- Vogelsbergkreis (Lauterbach) (VB)
- Fulda (Fulda) (FD)
- Hersfeld-Rotenburg (Bad Hersfeld) (HEF, ROF)
- Kassel (Kassel) (KS, HOG, WOH)
- Schwalm-Eder-Kreis (Homberg (Efze)) (HR, ZIG, FZ)
- Werra-Meißner-Kreis (Eschwege) (ESW, WIZ)
- Waldeck-Frankenberg (Korbach) (KB, FKB, WA)
The term "Rhenish Hesse" (German: Rheinhessen) refers to the part of the former Grand Duchy of Hesse-Darmstadt located west of the Rhine. It has not been part of the State of Hesse since 1946 due to divisions in the aftermath of World War II. This province is now part of the State of Rhineland-Palatinate. It is a hilly countryside largely devoted to vineyards; therefore, it is also called the "land of the thousand hills". Its larger towns include Mainz, Worms, Bingen, Alzey, Nieder-Olm, and Ingelheim. Many inhabitants commute to work in Mainz, Wiesbaden, or Frankfurt.
State symbols and politicsEdit
Hesse has been a parliamentary republic since 1918, except during Nazi rule (1933–1945). The German federal system has elements of exclusive federal competences, shared competences, and exclusive competences of the states. Hesse is famous for having a rather brisk style in its politics with the ruling parties being either the center-right Christian Democratic Union (CDU) or the center-left Social Democratic Party of Germany (SPD). Due to the Hessian electoral laws, the biggest party normally needs a smaller coalition partner.
Head of stateEdit
As Hesse is a partly sovereign federated state, its constitution combines the offices of the head of state and head of government in one office called the Minister-President (German: Ministerpräsident) which is comparable to the office of a prime minister.
Most recent state electionEdit
In the 2018 state elections the two leading parties, CDU and SPD, lost 11.3% (7 seats) and 10.9% (8 seats) of the vote respectively. The Green party, a member of Hesse's previous governing coalition with CDU, gained 8.7% (16 seats). The largest gains during the election were made by Alternative for Germany (AfD) at 13.1%. As AfD had not passed the 5% threshold in the 2013 state election, this marked its first entry into the Hessian parliament (Hessischer Landtag). The two other parties also made gains. The major losses of the two leading parties (whose coalition made up the federal cabinet during the election) closely mirrors the results of the 2018 state elections in Bavaria. In the current parliament the conservative CDU holds 40 seats, the centre-left SPD and the leftist Green party each hold 29 seats, the right-wing AfD holds 19 seats, the liberal FDP party holds 11 seats and the socialist party Die Linke holds 9 seats.
As a member state of the German federation, Hesse does not have a diplomatic service of its own. However, Hesse operates representation offices in such foreign countries as the United States, China, Hungary, Cuba, Russia, Poland, and Iran. These offices are mostly used to represent Hessian interests in cultural and economic affairs. Hesse has also permanent representation offices in Berlin at the federal government of Germany and in Brussels at the institutions of the European Union.
Flag and anthemEdit
The flag colors of Hesse are red and white, which are printed on a Hessian sack. The Hessian coat of arms shows a lion rampant striped with red and white. The official anthem of Hesse is called "Hessenlied" ("Song of Hesse") and was written by Albrecht Brede (music) and Carl Preser (lyrics).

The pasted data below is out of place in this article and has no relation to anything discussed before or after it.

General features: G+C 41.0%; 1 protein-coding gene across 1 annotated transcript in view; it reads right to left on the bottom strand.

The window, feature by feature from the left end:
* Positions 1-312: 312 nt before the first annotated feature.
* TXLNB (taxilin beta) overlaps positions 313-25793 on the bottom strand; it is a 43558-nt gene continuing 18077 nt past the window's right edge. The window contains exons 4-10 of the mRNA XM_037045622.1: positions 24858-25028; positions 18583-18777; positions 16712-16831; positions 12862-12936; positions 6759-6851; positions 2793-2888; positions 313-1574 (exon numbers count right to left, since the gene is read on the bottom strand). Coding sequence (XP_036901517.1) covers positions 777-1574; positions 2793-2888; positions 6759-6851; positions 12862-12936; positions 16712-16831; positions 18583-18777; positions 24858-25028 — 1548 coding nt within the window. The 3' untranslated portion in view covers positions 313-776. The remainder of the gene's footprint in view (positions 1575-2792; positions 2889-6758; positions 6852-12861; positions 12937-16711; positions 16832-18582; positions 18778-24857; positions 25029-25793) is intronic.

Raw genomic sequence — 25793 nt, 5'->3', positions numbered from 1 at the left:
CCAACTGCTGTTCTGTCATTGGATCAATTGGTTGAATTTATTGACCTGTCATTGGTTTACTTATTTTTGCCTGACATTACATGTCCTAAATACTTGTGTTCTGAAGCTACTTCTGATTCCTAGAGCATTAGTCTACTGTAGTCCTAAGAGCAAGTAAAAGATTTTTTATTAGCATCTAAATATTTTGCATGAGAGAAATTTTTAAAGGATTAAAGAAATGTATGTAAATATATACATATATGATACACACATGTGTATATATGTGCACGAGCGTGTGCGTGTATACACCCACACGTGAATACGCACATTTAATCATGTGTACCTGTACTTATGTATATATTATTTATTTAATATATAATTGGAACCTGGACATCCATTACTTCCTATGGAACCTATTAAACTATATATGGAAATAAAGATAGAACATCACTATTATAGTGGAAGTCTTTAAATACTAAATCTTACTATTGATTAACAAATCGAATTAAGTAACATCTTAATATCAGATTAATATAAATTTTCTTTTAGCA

|Significant foreign resident populations|
|Nationality||Population (31 December 2020)|
Hesse has a population of over 6 million, nearly 4 million of which is concentrated in the Rhein-Main region (German: Rhein-Main Gebiet) in the south of the state, an area that includes the most populous city, Frankfurt am Main, the capital Wiesbaden, and Darmstadt and Offenbach. The population of Hesse is predicted to shrink by 4.3% by 2030, with the biggest falls in the north of the state, especially in the area around the city of Kassel. Frankfurt is the fastest growing city with a predicted rise in population of 4.8% by 2030. Frankfurt's growth is driven by its importance as a financial centre and it receives immigrants from all over the world: in 2015 over half of the city's population had an immigrant background.
- Births January–March 2017 = 14,537
- Births January–March 2018 = 14,202
- Deaths January–March 2017 = 19,289
- Deaths January–March 2018 = 18,831
- Natural growth January–March 2017 = −4,752
- Natural growth January–March 2018 = −4,629
Three different languages or dialect groups are spoken in Hesse: The Far North is part of the Low Saxon language area, divided into a tiny Eastphalian and a larger Westphalian dialect area. Most of Hesse belongs to the West Middle German dialect zone. There is some disagreement as to whether all Hessian dialects south of the Benrath line may be subsumed under one dialect group: Rhine Franconian, or whether most dialects should be regarded as a dialect group of its own: Hessian, whereas only South Hessian is part of Rhine Franconian. Hessian proper can be split into Lower Hessian in the north, East Hessian in the East around Fulda and Central Hessian, which covers the largest area of all dialects in Hesse. In the extreme Northeast, the Thuringian dialect zone extends into Hesse, whereas in the Southeast, the state border to Bavaria is not fully identical to the dialect border between East Franconian and East Hessian.